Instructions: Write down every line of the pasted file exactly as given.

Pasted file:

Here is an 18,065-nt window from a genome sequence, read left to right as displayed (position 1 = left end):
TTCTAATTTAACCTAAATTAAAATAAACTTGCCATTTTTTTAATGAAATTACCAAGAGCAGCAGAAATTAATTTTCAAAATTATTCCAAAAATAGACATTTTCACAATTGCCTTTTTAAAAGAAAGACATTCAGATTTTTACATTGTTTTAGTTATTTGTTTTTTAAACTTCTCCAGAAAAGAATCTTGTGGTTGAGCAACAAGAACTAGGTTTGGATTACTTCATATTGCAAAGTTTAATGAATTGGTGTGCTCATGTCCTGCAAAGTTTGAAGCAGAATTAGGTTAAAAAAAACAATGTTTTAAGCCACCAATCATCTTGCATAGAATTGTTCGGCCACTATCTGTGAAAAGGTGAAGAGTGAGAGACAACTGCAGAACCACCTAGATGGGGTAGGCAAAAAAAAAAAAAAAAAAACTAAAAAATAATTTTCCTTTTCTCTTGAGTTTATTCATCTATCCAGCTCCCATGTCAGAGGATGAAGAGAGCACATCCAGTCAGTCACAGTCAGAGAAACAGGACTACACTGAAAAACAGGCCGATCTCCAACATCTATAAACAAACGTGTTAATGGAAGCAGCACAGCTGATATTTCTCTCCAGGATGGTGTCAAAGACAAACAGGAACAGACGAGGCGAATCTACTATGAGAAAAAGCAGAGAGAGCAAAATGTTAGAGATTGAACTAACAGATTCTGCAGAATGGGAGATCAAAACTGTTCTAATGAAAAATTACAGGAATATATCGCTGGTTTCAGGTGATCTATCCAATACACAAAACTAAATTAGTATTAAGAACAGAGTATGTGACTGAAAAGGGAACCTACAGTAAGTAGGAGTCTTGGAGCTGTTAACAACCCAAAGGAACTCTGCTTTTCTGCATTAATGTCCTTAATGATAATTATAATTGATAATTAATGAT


Here is an 18,065-nt window from a genome sequence, read left to right as displayed (position 1 = left end):
TTCTAATTTAACCTAAATTAAAATAAACTTGCCATTTTTTTAATGAAATTACCAAGAGCAGCAGAAATTAATTTTCAAAATTATTCCAAAAATAGACATTTTCACAATTGCCTTTTTAAAAGAAAGACATTCAGATTTTTACATTGTTTTAGTTATTTGTTTTTTAAACTTCTCCAGAAAAGAATCTTGTGGTTGAGCAACAAGAACTAGGTTTGGATTACTTCATATTGCAAAGTTTAATGAATTGGTGTGCTCATGTCCTGCAAAGTTTGAAGCAGAATTAGGTTAAAAAAAACAATGTTTTAAGCCACCAATCATCTTGCATAGAATTGTTCGGCCACTATCTGTGAAAAGGTGAAGAGTGAGAGACAACTGCAGAACCACCTAGATGGGGTAGGCAAAAAAAAAAAAAAAAAAACTAAAAAATAATTTTCCTTTTCTCTTGAGTTTATTCATCTATCCAGCTCCCATGTCAGAGGATGAAGAGAGCACATCCAGTCAGTCACAGTCAGAGAAACAGGACTACACTGAAAAACAGGCCGATCTCCAACATCTATAAACAAACGTGTTAATGGAAGCAGCACAGCTGATATTTCTCTCCAGGATGGTGTCAAAGACAAACAGGAACAGACGAGGCGAATCTACTATGAGAAAAAGCAGAGAGAGCAAAATGTTAGAGATTGAACTAACAGATTCTGCAGAATGGGAGATCAAAACTGTTCTAATGAAAAATTACAGGAATATATCGCTGGTTTCAGGTGATCTATCCAATACACAAAACTAAATTAGTATTAAGAACAGAGTATGTGACTGAAAAGGGAACCTACAGTAAGTAGGAGTCTTGGAGCTGTTAACAACCCAAAGGAACTCTGCTTTTCTGCATTAATGTCCTTAATGATAATTATAATTGATAATTAATGAT